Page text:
Travel firm denied appeal on ruling over guides' tips
Verdict that service fees are income is final, says court
The Court of Appeal refused to give permission to Wing On Travel yesterday to appeal in the top court against a ruling that tips should be included in the wages of tour guides for the purpose of claiming holiday pay.
The Travel Industry Council expressed concern over the ruling, saying it might push up labour costs and that consumers might have to shoulder the increase.
Mr Justice Anthony Rogers, Mrs Justice Doreen Le Pichon and Mr Justice Azizul Suffiad refused to grant leave to the travel agency to appeal.
Yau Tik-wai, assistant general manager of Wing On Travel, said outside court that the company was disappointed by the decision.
When asked whether the firm would make another attempt to obtain leave from the Court of Final Appeal directly, Mr Yau said Wing On Travel would seek advice from lawyers before making a decision.
Yesterday's application stemmed from a Court of Appeal judgment in May ruling that the Employment Ordinance stated tips that tour guides or escorts received from visitors should be recognised as part of their wages.
In the May ruling, Mrs Justice Le Pichon said: 'The reality is that the income of the tour guides comprised not only the basic salary, but also the net tips earned.'
The case was brought to the Court of Appeal by tour guide Lam Pik-shan, one of 15 claimants who went to the Labour Tribunal in 2004. The claimants wanted the service fees included in the calculations for compensation for extra days they had worked. Tips make up 90 per cent of tour guides' income.
Ms Lam joined the company in April 1997 and her contract was terminated in February 2003, when her basic salary was only HK$2,200. She was seeking about HK$150,000 from the company, including annual leave pay, statutory holidays and overtime.
The tribunal, however, rejected the claims in 2005 and Ms Lam appealed against the decision in the Court of First Instance, which ruled in June last year that tips were part of her pay. The Court of Appeal subsequently upheld the decision in May.
Yesterday, Mr Justice Rogers refused to grant leave for the appeal because he said it did not involve great public importance.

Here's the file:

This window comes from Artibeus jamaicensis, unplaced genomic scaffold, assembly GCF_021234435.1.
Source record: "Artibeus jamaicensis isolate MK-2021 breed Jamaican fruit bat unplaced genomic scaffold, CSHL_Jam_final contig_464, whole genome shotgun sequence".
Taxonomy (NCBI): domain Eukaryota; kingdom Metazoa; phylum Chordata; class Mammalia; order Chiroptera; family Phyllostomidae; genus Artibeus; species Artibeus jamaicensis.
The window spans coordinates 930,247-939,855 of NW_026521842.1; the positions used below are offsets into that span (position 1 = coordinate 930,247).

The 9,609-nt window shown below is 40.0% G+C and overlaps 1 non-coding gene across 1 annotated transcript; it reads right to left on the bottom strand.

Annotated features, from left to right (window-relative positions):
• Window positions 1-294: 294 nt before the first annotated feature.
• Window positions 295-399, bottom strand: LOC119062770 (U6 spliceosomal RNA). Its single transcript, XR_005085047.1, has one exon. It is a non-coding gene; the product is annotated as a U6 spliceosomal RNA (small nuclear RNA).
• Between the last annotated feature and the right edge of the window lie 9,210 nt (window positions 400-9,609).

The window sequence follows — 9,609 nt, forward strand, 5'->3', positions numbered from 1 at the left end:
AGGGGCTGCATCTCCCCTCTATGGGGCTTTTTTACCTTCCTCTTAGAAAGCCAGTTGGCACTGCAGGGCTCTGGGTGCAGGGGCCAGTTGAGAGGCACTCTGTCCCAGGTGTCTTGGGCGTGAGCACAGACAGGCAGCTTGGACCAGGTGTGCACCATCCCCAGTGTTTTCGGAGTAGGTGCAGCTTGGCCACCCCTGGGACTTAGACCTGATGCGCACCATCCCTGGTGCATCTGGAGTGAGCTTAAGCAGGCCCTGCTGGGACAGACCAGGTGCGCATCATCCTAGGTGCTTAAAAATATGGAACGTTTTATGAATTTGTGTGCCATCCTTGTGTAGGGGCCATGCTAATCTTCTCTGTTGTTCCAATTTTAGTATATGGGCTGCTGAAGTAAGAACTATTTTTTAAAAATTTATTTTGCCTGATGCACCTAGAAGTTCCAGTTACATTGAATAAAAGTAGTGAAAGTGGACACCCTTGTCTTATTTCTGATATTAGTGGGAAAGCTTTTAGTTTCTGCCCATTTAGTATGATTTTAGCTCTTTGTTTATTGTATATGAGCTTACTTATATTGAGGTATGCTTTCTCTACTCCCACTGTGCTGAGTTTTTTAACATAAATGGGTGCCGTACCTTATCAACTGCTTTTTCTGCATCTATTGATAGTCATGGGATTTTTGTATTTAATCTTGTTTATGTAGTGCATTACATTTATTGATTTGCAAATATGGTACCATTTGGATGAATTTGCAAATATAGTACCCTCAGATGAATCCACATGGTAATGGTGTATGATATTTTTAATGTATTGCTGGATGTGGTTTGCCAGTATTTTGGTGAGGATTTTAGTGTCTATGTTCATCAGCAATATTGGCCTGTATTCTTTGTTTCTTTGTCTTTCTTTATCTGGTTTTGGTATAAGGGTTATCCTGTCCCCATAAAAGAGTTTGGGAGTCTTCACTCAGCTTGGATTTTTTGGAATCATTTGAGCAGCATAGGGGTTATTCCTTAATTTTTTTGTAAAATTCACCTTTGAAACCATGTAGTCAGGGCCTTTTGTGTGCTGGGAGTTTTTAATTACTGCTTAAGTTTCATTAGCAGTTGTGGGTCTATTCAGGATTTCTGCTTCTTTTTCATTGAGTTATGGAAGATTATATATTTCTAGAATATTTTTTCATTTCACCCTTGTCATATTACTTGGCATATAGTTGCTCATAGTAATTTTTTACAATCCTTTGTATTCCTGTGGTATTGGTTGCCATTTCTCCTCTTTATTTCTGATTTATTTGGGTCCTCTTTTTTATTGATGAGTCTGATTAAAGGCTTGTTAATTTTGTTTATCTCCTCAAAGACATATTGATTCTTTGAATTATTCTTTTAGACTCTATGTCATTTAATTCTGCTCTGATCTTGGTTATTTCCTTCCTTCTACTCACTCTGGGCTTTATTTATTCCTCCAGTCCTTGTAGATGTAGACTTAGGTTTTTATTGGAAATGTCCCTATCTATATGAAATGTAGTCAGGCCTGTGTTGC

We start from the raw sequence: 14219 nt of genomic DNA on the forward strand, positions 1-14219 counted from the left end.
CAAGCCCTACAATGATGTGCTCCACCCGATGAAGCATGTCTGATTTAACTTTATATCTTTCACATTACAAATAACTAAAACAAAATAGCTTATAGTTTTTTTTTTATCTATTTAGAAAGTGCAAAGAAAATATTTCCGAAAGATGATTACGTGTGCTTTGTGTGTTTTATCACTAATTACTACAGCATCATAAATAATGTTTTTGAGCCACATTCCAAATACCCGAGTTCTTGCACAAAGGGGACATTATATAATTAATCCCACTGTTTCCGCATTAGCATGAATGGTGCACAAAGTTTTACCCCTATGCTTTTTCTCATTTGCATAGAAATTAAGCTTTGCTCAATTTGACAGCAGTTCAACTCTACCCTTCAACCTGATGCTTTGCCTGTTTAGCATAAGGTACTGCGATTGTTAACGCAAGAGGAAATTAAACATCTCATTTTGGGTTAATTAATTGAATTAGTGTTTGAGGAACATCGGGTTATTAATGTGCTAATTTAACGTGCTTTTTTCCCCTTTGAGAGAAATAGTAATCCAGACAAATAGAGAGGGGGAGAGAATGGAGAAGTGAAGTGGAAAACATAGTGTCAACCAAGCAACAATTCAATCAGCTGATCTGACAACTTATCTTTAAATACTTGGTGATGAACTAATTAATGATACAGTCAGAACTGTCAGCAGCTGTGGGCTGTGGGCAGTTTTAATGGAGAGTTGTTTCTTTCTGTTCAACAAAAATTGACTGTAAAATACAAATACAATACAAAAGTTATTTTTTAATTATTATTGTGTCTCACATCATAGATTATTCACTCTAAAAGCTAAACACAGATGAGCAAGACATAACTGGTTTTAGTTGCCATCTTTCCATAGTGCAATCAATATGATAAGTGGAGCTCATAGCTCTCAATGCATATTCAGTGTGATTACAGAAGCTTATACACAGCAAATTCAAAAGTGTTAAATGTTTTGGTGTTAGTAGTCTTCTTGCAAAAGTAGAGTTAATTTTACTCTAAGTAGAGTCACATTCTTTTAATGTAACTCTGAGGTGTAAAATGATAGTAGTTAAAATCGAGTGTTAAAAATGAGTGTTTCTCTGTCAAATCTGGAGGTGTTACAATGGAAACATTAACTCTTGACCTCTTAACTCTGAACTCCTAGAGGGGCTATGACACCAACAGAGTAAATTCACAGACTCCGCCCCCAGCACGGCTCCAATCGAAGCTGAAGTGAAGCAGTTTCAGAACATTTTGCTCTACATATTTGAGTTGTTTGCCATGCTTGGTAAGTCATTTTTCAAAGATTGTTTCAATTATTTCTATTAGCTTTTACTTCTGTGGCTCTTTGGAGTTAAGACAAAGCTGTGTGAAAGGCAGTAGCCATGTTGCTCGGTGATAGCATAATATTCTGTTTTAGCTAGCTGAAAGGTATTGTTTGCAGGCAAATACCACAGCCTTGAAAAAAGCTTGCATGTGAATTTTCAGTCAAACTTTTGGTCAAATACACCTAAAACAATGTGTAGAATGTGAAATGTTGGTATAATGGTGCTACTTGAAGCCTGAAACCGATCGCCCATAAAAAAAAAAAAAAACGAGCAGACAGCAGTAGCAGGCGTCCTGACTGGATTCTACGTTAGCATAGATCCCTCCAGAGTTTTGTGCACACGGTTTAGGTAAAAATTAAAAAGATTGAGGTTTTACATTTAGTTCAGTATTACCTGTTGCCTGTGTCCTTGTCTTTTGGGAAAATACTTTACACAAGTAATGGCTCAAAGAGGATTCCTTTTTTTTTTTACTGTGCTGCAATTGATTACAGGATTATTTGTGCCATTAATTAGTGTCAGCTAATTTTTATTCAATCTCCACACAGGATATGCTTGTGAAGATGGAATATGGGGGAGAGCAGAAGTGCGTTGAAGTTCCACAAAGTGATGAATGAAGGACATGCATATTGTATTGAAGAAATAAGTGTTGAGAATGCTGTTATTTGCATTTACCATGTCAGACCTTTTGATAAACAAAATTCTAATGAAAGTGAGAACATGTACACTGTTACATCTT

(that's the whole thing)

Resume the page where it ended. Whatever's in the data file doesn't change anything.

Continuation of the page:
At a press conference yesterday, Ms Lam hailed the ruling as a victory for all tour guides. 'The company did not consider the tips as part of my salary when it paid me to work while I should have been on paid holiday. It therefore paid me very little for my extra working days. But when the company filled in tax forms for tour escorts, it considered the tips in our basic salary,' she said.
'The Inland Revenue Department then asked us to pay tax on money that we had never received. This is unfair.'
Dicky Tong Kim-sang, of the Hong Kong Travel Industry (Outbound) Tour Escort and Tour Guide Union, said it was handling about 100 similar cases.
'Our union has already filed these 100 cases with the Labour Tribunal. If Wing On Travel does not file an appeal, then these cases will be handled by the tribunal,' he said.
'We appeal to all tour escorts who are facing the same problems to come forward and file a case against their employing companies, to claim back money that they deserve.'
Ronnie Ho Pak-ting, chairman of the Travel Industry Council, said the court case would have a huge impact on travel agencies, especially those that hired many guides. 'The cost of human resources will surely go up and the extra cost might be shifted to consumers. The council will have a meeting to study the impact of the case on the whole industry.'
A former tour guide at Wing On Travel hails the ruling that tips were part of her salary
The number of similar cases is: 100